"The first month [of Nissan price cuts] wasn't an indication of, oh, the re-pricing was successful or not," Hyundai US CEO John Krafcik said in Detroit recently, according to Automotive News. "It said if you put bigger discounts on your car, you'll sell more of them.Continue reading...
Posted by Mark J. Miller on June 20, 2013 02:39 PM
Men's Wearhouse founder George Zimmer may have been able to guarantee the way you'd look in his suits, but that same comfort didn't extend to his own job. In fact, Men’s Wearhouse tossed the 64-year-old Zimmer out the door Wednesday after he spent 40 years building the brand, starting with the first location that he opened with his college roommates.
No reason was given for the ouster but analysts suggested to The New York Times “that the conflict might be over the company’s efforts to appeal to younger customers, who could have been hampered by Mr. Zimmer’s continued presence in ads.” A person familiar with the matter told Bloomberg that Zimmer, who still owns about 3.5 percent of the company’s shares, and his handpicked CEO, Doug Ewert, have had “repeated clashes” about buying back shares and selling off apparel chain K&G.Continue reading...
Posted by Abe Sauer on May 28, 2013 11:57 PM
Apple is the mine's canary. That's the takeaway from a recent press conference in China where the head of corporate sustainability for China tech giant Huawei told reporters that, unlike Apple, it will "learn from the issues that Apple has faced in China" and "never let supplier issues tarnish our brand.”
Whether Huawei means to "learn" from Apple or just copy it, the brand that has been singled out for a beating in the last few years over everything from China labor issues to tax avoidance has come under fire for a failure to innovate. But those critics all have tunnel-vision for Apple's electronics products.
What about innovating its "cultural product"? What if buying a iPhone 6 meant buying a better future? That just might be what Apple's aiming for with its latest high-profile hire. (Plus, the one better future we already have with Jackson's addition.) Continue reading...
Posted by Dale Buss on May 27, 2013 12:06 PM
The world will soon see whether the departure of Bob McDonald and return of A.G. Lafley as CEO leads to crisper financial and market-share results for Procter & Gamble. A conservative management culture like P&G's doesn't undergo such a wrenching change lightly, so the appetite for immediate results will be enormous.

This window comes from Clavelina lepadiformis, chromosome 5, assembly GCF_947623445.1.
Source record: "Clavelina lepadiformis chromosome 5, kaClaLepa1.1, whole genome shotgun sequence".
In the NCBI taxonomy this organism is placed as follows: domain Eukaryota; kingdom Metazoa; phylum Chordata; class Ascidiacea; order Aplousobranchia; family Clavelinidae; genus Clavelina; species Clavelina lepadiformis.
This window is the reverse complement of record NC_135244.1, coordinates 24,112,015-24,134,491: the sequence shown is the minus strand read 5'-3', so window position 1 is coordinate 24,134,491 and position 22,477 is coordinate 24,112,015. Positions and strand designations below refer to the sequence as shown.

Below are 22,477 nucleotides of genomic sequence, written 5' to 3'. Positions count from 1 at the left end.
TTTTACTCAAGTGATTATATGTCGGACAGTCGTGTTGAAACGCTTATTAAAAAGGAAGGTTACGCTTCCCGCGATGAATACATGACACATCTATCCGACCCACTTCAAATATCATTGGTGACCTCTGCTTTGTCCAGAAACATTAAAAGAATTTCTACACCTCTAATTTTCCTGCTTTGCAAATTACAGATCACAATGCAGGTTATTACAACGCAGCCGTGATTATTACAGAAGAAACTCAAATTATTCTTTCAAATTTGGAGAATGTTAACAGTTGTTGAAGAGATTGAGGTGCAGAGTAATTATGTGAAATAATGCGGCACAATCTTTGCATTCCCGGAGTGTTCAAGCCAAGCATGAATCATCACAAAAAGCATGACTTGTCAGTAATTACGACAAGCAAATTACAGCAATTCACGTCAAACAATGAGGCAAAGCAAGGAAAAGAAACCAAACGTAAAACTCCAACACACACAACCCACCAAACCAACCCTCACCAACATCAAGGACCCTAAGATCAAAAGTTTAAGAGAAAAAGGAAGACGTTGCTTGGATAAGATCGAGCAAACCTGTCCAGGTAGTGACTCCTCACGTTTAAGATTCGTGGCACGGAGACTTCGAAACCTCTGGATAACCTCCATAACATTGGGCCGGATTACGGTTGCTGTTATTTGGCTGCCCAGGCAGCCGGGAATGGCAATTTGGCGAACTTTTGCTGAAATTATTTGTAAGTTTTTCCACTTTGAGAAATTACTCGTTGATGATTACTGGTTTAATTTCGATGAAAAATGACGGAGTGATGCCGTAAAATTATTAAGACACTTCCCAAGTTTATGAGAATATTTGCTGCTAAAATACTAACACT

But in the meantime—and only for the meantime—two personal brands are ascendant in this sea of change at P&G: Lafley, of course, and activist investor Bill Ackman.
Lafley didn't exactly go quietly into "retirement" when he left P&G in the leadership of his hand-picked successor, McDonald, in 2009. Joining the private equity firm that also wooed Jack Welch post-GE, he's been busy as a business guru.
As the architect of P&G's golden era—doubling sales, quadrupling profits, boosted its market value by $100 million, launching hit products such as Swiffer and Febreze, acquired Gillette and built a global reputation for innovation management during his decade-long tenure at the company's helm—Lafley hasn't exactly been laying low since he left.Continue reading...
Posted by Shirley Brady on May 24, 2013 01:01 PM
"During the past year, much attention has been focused on me from several angles, which has been a distraction that is not in our best interests. When we get to a point where too much attention becomes a distraction, it's time to change that dynamic."
That statement to Procter & Gamble employees (as reported by Ad Age) by Bob McDonald was cited as the primary reason he's stepping down from the world's largetst consumer packaged goods company after 33 years and making room for his old boss, A.G. Lafley, to retake the reins.
Here's a look back at the past year for McDonald and P&G, as reported on brandchannel:Continue reading...